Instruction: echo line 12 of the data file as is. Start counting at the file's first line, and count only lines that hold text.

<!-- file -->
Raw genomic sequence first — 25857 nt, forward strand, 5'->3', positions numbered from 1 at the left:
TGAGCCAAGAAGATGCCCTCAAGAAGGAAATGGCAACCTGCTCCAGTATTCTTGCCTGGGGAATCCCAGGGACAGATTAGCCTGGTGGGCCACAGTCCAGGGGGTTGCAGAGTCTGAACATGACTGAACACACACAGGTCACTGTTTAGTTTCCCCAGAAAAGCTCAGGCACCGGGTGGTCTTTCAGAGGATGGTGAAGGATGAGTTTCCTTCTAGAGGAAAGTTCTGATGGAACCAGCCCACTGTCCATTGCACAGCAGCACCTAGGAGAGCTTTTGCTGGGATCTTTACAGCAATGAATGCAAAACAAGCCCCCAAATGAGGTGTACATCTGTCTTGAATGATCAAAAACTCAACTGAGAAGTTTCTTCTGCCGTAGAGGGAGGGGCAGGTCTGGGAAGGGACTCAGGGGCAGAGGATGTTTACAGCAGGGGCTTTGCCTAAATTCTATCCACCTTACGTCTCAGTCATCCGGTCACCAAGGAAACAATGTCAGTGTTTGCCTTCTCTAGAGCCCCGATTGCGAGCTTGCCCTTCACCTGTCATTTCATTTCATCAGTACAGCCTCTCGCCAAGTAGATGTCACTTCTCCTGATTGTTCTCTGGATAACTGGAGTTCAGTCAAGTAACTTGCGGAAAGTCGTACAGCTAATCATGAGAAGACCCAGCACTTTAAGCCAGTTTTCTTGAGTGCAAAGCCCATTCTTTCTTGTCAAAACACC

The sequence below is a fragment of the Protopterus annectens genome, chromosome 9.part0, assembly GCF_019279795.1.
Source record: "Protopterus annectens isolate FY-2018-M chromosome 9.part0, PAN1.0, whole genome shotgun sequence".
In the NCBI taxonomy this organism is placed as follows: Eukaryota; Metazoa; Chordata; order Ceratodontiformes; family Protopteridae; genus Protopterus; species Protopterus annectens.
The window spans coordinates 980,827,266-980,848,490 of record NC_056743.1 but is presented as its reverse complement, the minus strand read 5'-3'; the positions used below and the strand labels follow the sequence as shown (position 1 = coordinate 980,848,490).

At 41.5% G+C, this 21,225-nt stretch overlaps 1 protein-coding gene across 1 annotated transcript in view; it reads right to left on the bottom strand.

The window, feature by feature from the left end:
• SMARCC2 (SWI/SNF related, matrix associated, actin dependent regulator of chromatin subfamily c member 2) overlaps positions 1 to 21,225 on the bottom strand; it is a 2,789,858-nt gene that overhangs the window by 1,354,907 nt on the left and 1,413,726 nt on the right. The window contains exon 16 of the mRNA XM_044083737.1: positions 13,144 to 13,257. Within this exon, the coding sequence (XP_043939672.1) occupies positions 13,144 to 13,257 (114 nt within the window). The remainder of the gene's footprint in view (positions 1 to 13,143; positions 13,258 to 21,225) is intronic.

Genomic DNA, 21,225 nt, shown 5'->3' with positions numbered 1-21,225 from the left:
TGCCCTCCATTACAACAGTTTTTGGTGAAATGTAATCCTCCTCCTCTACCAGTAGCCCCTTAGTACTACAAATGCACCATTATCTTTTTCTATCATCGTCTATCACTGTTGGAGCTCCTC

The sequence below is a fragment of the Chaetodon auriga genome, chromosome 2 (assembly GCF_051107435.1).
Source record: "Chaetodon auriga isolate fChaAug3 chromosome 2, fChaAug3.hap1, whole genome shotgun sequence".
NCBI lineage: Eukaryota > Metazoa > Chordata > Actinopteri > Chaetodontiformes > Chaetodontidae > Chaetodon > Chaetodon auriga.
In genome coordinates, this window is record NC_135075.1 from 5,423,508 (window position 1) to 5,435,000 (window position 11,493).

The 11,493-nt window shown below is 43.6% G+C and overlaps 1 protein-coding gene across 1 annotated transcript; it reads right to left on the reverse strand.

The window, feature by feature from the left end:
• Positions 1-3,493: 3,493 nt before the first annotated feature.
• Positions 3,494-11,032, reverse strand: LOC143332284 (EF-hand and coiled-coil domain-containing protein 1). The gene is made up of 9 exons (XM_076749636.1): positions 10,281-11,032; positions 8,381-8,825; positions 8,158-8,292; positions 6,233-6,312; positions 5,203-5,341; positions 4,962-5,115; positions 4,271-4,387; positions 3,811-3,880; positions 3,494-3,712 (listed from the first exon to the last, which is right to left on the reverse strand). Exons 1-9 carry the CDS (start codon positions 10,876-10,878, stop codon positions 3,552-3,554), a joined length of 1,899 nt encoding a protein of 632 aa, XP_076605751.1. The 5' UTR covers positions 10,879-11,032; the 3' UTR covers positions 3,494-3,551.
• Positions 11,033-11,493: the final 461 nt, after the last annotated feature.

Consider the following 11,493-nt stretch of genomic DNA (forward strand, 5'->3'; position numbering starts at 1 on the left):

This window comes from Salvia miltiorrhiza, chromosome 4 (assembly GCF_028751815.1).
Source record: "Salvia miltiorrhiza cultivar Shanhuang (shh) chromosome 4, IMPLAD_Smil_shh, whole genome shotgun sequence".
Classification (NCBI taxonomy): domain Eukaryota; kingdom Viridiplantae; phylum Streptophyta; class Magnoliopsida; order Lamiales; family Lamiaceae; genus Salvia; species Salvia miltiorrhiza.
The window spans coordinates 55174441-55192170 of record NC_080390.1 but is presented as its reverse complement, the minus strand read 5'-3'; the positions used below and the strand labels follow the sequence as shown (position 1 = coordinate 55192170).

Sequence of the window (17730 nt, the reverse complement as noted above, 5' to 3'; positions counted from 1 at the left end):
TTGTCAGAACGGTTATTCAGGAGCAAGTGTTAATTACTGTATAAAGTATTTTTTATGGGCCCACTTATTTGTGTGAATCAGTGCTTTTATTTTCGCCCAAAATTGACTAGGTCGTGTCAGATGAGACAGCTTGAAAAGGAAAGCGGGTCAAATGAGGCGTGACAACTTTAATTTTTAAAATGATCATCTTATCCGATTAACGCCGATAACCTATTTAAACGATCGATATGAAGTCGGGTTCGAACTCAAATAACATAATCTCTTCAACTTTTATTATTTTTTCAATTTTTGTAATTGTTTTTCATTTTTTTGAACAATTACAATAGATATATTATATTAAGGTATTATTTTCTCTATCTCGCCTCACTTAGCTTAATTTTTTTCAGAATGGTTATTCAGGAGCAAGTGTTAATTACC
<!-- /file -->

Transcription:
The sequence below is a fragment of the Chaetodon auriga genome, chromosome 2 (assembly GCF_051107435.1).